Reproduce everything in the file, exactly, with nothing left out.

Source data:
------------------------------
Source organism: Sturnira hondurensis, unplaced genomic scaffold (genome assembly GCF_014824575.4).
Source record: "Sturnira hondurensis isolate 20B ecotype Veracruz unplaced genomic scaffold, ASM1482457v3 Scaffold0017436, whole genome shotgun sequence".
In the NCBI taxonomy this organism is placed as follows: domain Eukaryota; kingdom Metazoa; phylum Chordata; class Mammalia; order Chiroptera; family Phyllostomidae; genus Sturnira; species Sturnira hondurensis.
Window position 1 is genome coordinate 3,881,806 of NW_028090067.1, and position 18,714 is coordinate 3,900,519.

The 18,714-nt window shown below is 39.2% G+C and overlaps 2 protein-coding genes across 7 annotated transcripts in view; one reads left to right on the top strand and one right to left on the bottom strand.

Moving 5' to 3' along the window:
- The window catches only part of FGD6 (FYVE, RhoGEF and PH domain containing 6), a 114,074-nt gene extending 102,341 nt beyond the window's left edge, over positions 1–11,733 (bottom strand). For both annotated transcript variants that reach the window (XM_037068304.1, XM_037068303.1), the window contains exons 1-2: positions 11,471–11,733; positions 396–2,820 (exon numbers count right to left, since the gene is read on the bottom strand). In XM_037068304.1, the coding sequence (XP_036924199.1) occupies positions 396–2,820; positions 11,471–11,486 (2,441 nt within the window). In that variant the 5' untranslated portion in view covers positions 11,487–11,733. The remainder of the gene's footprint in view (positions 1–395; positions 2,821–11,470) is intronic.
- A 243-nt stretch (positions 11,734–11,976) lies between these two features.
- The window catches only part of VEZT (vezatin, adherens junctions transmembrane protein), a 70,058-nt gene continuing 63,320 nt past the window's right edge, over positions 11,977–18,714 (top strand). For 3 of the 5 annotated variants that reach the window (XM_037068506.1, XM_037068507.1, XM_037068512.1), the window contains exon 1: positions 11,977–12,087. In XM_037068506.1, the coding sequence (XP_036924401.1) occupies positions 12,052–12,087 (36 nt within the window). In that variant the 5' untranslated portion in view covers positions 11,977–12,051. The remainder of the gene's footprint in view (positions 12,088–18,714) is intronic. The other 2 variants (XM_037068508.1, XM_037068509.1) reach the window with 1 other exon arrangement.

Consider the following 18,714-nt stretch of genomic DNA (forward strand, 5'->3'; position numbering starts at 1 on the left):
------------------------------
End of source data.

Source organism: Sturnira hondurensis, unplaced genomic scaffold (genome assembly GCF_014824575.4).
Source record: "Sturnira hondurensis isolate 20B ecotype Veracruz unplaced genomic scaffold, ASM1482457v3 Scaffold0017436, whole genome shotgun sequence".
In the NCBI taxonomy this organism is placed as follows: domain Eukaryota; kingdom Metazoa; phylum Chordata; class Mammalia; order Chiroptera; family Phyllostomidae; genus Sturnira; species Sturnira hondurensis.
Window position 1 is genome coordinate 3,881,806 of NW_028090067.1, and position 18,714 is coordinate 3,900,519.

The 18,714-nt window shown below is 39.2% G+C and overlaps 2 protein-coding genes across 7 annotated transcripts in view; one reads left to right on the top strand and one right to left on the bottom strand.

Moving 5' to 3' along the window:
- The window catches only part of FGD6 (FYVE, RhoGEF and PH domain containing 6), a 114,074-nt gene extending 102,341 nt beyond the window's left edge, over positions 1–11,733 (bottom strand). For both annotated transcript variants that reach the window (XM_037068304.1, XM_037068303.1), the window contains exons 1-2: positions 11,471–11,733; positions 396–2,820 (exon numbers count right to left, since the gene is read on the bottom strand). In XM_037068304.1, the coding sequence (XP_036924199.1) occupies positions 396–2,820; positions 11,471–11,486 (2,441 nt within the window). In that variant the 5' untranslated portion in view covers positions 11,487–11,733. The remainder of the gene's footprint in view (positions 1–395; positions 2,821–11,470) is intronic.
- A 243-nt stretch (positions 11,734–11,976) lies between these two features.
- The window catches only part of VEZT (vezatin, adherens junctions transmembrane protein), a 70,058-nt gene continuing 63,320 nt past the window's right edge, over positions 11,977–18,714 (top strand). For 3 of the 5 annotated variants that reach the window (XM_037068506.1, XM_037068507.1, XM_037068512.1), the window contains exon 1: positions 11,977–12,087. In XM_037068506.1, the coding sequence (XP_036924401.1) occupies positions 12,052–12,087 (36 nt within the window). In that variant the 5' untranslated portion in view covers positions 11,977–12,051. The remainder of the gene's footprint in view (positions 12,088–18,714) is intronic. The other 2 variants (XM_037068508.1, XM_037068509.1) reach the window with 1 other exon arrangement.

Consider the following 18,714-nt stretch of genomic DNA (forward strand, 5'->3'; position numbering starts at 1 on the left):